Run Ansible modules inside a virtualenv

I've had to look way too long for a way to do this, so here it is.

I wanted to use the docker_container Ansible module on a Debian Jessie host, but it requires version docker-py >= 1.7.0 whereas Debian only has 0.5.3 in apt.
Installing with pip would be an option, but mixing OS libraries with newer ones through pip is pretty dirty... So here is how to do it cleanly in a separate virtualenv:

- name: Install virtualenv
  apt: name=virtualenv update_cache=yes cache_valid_time=3600

- name: Install docker-py inside of virtualenv
  pip: name=docker-py version=1.9.0 virtualenv=/opt/ansible_env

- name: Rancher container
    name: rancher
    image: rancher/server
    memory: 1GB
    - /var/lib/rancher-mysql:/var/lib/mysql
    restart_policy: unless-stopped
    ansible_python_interpreter: /opt/ansible_env/bin/python

The pip module will autocreate the virtualenv if its not yet there, and by overriding the ansible_python_interpreter variable on the container task, the module will be executed inside.

pam_yubico for ssh on CentOS 7


rpm -ivh

Install pam_yubico:

yum install -y pam_yubico

Set selinux boolean to permit sshd to make http connects:

setsebool -P authlogin_yubikey 1

Configure pam: (/etc/pam.d/sshd)

auth    required
auth       substack     password-auth
auth       include      postlogin
# Yubikey authentication
auth       required id=16
account    required
account    include      password-auth
password   include      password-auth
# close should be the first session rule
session    required close
session    required
# open should only be followed by sessions to be executed in the user context
session    required open env_params
session    optional force revoke
session    include      password-auth
session    include      postlogin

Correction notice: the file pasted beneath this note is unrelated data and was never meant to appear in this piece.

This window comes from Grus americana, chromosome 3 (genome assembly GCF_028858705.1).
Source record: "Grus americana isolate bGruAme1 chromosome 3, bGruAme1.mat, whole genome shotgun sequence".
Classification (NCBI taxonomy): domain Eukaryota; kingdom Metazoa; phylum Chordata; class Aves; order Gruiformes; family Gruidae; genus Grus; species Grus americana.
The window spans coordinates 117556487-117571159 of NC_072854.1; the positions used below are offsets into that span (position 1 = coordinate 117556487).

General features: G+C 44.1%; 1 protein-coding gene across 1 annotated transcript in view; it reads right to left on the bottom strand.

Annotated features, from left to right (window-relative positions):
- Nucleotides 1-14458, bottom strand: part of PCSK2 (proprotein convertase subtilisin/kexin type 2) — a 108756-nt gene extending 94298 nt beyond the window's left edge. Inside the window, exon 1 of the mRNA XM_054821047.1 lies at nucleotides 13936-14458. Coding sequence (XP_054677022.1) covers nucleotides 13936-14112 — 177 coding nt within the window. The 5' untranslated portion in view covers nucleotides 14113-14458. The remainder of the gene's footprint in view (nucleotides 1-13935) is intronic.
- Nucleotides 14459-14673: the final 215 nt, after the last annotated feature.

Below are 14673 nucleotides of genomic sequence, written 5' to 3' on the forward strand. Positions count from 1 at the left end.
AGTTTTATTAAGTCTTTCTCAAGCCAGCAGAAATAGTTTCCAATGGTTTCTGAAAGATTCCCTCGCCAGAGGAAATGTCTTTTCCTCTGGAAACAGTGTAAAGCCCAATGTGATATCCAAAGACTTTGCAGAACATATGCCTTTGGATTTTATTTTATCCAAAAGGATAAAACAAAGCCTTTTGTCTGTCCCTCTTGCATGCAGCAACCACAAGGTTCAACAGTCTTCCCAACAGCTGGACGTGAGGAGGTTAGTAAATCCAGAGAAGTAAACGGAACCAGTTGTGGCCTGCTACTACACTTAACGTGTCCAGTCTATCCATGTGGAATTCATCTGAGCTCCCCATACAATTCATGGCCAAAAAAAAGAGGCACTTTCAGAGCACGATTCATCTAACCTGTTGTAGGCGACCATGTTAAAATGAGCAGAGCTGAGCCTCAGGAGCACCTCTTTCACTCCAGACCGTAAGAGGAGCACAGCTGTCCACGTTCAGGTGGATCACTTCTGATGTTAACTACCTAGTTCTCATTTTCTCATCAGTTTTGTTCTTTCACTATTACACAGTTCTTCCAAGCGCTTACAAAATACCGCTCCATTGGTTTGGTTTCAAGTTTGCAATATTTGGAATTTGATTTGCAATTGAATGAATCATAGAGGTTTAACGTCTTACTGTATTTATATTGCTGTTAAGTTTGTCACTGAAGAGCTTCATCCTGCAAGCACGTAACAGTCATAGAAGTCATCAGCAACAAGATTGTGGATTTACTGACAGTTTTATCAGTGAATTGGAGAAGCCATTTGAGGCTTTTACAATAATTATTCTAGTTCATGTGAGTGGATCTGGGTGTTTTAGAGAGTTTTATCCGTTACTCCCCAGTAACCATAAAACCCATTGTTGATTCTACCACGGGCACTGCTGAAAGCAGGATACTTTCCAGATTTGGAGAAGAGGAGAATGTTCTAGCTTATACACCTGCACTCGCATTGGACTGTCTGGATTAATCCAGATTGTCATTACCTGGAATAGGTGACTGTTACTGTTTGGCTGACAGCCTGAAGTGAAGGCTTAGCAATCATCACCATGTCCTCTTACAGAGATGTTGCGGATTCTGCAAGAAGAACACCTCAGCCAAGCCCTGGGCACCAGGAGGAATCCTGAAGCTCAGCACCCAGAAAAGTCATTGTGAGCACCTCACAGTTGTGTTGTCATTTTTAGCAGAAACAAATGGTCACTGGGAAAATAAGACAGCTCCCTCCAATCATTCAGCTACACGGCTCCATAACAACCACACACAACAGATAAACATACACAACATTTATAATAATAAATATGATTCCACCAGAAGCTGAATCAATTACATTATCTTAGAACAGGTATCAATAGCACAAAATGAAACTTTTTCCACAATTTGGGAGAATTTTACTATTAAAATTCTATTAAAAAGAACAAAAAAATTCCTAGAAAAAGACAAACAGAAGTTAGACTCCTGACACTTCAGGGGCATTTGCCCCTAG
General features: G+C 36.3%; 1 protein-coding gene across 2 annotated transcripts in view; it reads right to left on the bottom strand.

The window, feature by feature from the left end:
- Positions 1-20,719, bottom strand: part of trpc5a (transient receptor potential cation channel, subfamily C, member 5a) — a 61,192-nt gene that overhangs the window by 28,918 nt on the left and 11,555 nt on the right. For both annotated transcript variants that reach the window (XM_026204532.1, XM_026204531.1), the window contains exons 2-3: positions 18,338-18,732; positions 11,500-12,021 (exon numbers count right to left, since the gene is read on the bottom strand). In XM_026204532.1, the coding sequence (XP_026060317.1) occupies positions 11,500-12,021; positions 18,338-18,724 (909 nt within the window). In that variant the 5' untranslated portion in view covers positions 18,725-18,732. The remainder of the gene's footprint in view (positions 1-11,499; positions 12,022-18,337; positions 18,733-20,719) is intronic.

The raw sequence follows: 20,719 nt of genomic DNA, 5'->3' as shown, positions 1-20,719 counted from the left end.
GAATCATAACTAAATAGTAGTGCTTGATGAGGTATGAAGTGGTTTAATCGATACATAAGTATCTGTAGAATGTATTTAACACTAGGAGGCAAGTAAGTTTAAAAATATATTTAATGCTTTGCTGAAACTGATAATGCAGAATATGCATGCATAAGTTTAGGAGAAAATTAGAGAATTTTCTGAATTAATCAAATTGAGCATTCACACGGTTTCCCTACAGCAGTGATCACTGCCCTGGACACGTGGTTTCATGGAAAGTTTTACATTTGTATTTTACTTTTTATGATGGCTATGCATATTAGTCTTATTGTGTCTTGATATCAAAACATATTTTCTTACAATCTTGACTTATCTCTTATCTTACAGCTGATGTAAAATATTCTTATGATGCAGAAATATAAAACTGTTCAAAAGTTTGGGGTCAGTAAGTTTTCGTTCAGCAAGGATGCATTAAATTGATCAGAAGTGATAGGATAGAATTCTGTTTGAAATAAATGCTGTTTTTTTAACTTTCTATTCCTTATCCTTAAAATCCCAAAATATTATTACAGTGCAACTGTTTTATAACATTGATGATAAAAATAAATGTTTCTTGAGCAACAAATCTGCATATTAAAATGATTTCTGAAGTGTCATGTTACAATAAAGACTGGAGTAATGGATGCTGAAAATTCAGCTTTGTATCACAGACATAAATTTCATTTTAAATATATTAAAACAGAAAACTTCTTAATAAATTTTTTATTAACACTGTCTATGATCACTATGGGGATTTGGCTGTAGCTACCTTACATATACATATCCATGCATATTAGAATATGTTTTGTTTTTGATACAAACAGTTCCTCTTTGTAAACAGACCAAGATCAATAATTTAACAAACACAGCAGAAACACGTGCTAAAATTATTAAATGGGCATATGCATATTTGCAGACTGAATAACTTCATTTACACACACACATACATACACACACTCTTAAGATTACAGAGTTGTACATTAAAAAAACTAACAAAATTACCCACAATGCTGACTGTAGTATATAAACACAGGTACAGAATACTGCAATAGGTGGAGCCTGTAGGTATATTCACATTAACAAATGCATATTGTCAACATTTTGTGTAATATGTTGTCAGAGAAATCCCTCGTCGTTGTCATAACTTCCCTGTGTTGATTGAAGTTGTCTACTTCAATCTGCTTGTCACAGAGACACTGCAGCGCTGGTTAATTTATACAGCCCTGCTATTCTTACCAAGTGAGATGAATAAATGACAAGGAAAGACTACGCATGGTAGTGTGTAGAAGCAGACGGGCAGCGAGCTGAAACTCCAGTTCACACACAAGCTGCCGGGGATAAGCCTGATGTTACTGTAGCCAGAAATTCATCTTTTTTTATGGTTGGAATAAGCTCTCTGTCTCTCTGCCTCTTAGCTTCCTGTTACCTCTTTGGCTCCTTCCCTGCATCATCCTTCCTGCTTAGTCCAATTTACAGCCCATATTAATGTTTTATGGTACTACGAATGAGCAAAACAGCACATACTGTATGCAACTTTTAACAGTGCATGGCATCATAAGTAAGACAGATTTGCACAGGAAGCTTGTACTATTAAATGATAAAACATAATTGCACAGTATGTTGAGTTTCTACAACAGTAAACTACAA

Create ~/.yubico/authorized_yubikeys and put your username and yubikey id code in:


Edit /etc/ssh/sshd_config:

ChallengeResponseAuthentication yes

Reload sshd:

systemctl reload sshd

Quick and dirty SSL Cert + Key

Here is a quick and dirty way to generate a self-signed SSL certificate + key:

openssl req -new -days 7300 -batch \
    -newkey rsa:2048 -keyout "${CN}.key" -nodes \
    -subj "/C=BE/ST=Antwerp/O=KRASH/commonName=${CN}/" \
    -x509 -out "${CN}.crt"

Run remote commands on a Windows machine from Linux using winrm

Quick and dirty: Run commands on a Windows machine from Linux.

On the windows host

Enable winrm:

winrm quickconfig

Enable basic authentication and permit Unencrypted traffic:

winrm set winrm/config/client/auth @{Basic="true"}
winrm set winrm/config/service/auth @{Basic="true"}
winrm set winrm/config/service @{AllowUnencrypted="true"}

On the linux host

Install the winrm ruby gem (might need ruby-dev):

gem install -r winrm

Create a ruby script that implements winrm (winrm-chef-client.rb):

require 'winrm'
endpoint = ''
myuser = 'Administrator'
mypass = 'Password'
winrm =, :plaintext, :user => myuser, :pass => mypass, :basic_auth_only => true)
winrm.cmd('chef-client') do |stdout, stderr|
    STDOUT.print stdout
    STDERR.print stderr

And execute your script with ruby:

ruby winrm-chef-client.rb

selinux module for fail2ban on Centos/RHEL 7

Update: This may not be necessary anymore with newer versions of fail2ban

The policy that is installed for fail2ban isn't working with journald (fail2ban-systemd package). Here is how to make a custom module that will allow it to function normally:

  • Create a new file (fail2ban-syslog.te):
    module fail2ban-syslog 1.0;

    require {
    type syslogd_var_run_t;
    type fail2ban_t;
    class dir read;
    class file read;
    class file open;
    class file getattr;

    #============= fail2ban_t ==============
    allow fail2ban_t syslogd_var_run_t:dir read;
    allow fail2ban_t syslogd_var_run_t:file read;
    allow fail2ban_t syslogd_var_run_t:file open;
    allow fail2ban_t syslogd_var_run_t:file getattr;

  • Compile it:
    checkmodule -M -m -o fail2ban-syslog.mod fail2ban-syslog.te
    semodule_package -o fail2ban-syslog.pp -m fail2ban-syslog.mod
  • Import it:
    semodule -i fail2ban-syslog.pp
  • Restart fail2ban and monitor /var/log/audit/audit.log for avc denied messages:
    systemctl restart fail2ban